"is rapidly degenerating into a 'broken' force."
I've heard this several times before from soldiers, but I'm glad that someone senior had the balls to say it. He's bound to go the route of Gen. Shinseki, who was called "wildly off the mark" by Rumsfeld and Wolfowitz, and let go after he had the audacity to say that securing Iraq after an invasion would require a force of approximately 200,000 troops.
Now, I know that a lot of you probably think that my take on Iraq is also "wildly off the mark", but I'm the "doomsayer" who said that Iraq's occupation could require 50-75,000 troops and was expected to take at least two years. Those numbers sound damn conservative nowadays.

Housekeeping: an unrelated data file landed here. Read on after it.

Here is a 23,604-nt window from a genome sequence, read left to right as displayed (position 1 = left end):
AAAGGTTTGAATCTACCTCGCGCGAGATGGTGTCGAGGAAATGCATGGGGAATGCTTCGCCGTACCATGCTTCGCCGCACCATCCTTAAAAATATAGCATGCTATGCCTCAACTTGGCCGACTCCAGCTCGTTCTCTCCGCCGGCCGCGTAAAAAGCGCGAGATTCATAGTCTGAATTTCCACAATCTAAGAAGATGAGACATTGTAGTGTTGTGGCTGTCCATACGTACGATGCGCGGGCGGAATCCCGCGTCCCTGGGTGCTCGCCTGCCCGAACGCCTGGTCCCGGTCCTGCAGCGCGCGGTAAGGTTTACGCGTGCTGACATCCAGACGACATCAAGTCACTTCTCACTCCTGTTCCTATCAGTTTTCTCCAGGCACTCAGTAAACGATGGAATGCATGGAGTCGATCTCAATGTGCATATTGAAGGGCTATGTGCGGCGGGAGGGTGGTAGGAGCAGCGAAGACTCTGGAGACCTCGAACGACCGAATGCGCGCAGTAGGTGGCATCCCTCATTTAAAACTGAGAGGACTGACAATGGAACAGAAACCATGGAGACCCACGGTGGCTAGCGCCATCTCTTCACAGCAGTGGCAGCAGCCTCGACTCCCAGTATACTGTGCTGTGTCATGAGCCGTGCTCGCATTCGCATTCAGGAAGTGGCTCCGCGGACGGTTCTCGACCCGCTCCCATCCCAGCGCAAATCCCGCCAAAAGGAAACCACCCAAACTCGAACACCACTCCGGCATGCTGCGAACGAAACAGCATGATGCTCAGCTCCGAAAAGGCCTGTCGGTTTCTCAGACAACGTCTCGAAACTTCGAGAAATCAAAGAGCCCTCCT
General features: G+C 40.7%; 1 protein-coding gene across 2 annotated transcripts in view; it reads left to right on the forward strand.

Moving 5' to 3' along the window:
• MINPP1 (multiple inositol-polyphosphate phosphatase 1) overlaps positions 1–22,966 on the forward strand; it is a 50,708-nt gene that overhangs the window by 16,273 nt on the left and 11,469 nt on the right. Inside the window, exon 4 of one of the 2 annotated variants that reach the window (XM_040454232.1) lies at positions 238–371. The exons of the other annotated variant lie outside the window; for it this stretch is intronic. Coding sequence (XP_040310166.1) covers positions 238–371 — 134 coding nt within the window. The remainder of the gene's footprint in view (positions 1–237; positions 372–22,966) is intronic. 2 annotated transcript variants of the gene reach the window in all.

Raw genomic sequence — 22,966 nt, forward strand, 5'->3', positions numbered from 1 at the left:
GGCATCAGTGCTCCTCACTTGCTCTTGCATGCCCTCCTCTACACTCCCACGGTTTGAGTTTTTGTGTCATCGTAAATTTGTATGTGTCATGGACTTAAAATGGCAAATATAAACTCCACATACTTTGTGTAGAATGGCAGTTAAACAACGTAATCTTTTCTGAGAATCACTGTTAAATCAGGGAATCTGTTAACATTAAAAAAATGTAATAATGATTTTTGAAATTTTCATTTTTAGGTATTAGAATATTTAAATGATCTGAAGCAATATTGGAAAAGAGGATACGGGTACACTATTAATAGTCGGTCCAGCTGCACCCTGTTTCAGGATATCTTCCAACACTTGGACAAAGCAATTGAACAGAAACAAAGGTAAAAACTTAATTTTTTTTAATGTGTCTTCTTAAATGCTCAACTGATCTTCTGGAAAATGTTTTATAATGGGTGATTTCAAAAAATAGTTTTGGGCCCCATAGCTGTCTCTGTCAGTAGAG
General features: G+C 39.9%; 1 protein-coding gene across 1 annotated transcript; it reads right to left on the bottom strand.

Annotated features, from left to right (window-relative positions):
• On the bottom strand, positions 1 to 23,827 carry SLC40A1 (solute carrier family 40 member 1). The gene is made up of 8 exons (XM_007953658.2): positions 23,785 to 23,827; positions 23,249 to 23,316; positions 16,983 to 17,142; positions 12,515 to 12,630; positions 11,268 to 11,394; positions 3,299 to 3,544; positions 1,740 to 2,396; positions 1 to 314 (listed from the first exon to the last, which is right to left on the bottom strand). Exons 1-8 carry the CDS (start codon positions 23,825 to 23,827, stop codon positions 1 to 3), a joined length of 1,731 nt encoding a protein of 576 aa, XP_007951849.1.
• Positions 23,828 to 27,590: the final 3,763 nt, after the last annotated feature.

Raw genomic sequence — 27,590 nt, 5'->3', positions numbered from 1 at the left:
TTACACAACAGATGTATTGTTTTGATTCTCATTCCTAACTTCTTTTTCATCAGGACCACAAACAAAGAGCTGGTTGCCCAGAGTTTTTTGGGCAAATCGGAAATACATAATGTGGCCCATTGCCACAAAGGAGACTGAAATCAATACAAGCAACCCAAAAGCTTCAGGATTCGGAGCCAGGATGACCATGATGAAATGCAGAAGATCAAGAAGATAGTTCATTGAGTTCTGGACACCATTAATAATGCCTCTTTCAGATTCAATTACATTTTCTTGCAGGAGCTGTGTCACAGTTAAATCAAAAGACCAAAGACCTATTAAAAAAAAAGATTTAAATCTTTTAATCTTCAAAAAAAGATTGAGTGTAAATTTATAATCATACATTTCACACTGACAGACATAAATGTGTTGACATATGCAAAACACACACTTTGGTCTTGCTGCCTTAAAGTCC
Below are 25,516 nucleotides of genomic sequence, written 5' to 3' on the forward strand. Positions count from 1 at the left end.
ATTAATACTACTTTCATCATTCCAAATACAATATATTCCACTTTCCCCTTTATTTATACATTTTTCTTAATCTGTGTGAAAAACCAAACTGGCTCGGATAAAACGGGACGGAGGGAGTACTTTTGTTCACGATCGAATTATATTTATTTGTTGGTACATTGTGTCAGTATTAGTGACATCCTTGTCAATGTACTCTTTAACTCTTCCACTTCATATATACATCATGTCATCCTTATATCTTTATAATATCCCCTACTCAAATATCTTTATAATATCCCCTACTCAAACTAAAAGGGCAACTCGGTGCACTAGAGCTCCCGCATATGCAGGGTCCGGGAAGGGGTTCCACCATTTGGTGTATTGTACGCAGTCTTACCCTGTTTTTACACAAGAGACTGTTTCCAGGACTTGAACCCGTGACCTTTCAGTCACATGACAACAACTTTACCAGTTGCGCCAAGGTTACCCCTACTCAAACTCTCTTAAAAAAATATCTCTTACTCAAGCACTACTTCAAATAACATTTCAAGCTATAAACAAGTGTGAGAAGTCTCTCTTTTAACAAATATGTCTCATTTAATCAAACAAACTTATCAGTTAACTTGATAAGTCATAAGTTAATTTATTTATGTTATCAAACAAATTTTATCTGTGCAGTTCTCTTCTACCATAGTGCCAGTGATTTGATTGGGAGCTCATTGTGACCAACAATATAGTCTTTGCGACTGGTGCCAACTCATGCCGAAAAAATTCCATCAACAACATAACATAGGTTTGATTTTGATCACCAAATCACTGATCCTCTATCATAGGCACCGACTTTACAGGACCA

I also said well before the invasion that Iraq either didn't posess chemical weapons, or had an arsenal that was severely limited in nature, and that "it could be a war fought by urban guerrillas, where US troops must fight through the streets of every major Iraqi city . . . followed by a lengthy, dangerous, expensive occupation and rebuilding process," and that "even if we ignore the cost in human lives . . . who can ignore the cost to our economy?"
It's depressing being right at times.